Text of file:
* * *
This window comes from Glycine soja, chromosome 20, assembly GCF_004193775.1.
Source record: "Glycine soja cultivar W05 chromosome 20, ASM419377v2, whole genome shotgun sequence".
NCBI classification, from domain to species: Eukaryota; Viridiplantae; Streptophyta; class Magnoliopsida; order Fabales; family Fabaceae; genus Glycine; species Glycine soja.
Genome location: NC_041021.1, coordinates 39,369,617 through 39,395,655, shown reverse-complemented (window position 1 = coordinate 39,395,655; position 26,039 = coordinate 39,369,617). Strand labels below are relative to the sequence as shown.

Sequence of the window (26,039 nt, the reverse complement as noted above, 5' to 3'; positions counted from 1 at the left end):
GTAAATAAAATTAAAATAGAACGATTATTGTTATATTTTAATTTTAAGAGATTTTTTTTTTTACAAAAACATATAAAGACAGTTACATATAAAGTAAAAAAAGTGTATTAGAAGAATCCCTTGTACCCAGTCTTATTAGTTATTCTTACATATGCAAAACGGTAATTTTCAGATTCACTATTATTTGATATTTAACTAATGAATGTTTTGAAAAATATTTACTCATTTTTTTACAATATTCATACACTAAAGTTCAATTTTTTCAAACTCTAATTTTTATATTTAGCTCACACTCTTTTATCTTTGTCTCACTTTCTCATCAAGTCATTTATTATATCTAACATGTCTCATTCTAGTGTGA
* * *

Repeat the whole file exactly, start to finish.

This window comes from Glycine soja, chromosome 20, assembly GCF_004193775.1.
Source record: "Glycine soja cultivar W05 chromosome 20, ASM419377v2, whole genome shotgun sequence".
NCBI classification, from domain to species: Eukaryota; Viridiplantae; Streptophyta; class Magnoliopsida; order Fabales; family Fabaceae; genus Glycine; species Glycine soja.
Genome location: NC_041021.1, coordinates 39,369,617 through 39,395,655, shown reverse-complemented (window position 1 = coordinate 39,395,655; position 26,039 = coordinate 39,369,617). Strand labels below are relative to the sequence as shown.

Sequence of the window (26,039 nt, the reverse complement as noted above, 5' to 3'; positions counted from 1 at the left end):
GTAAATAAAATTAAAATAGAACGATTATTGTTATATTTTAATTTTAAGAGATTTTTTTTTTTACAAAAACATATAAAGACAGTTACATATAAAGTAAAAAAAGTGTATTAGAAGAATCCCTTGTACCCAGTCTTATTAGTTATTCTTACATATGCAAAACGGTAATTTTCAGATTCACTATTATTTGATATTTAACTAATGAATGTTTTGAAAAATATTTACTCATTTTTTTACAATATTCATACACTAAAGTTCAATTTTTTCAAACTCTAATTTTTATATTTAGCTCACACTCTTTTATCTTTGTCTCACTTTCTCATCAAGTCATTTATTATATCTAACATGTCTCATTCTAGTGTGA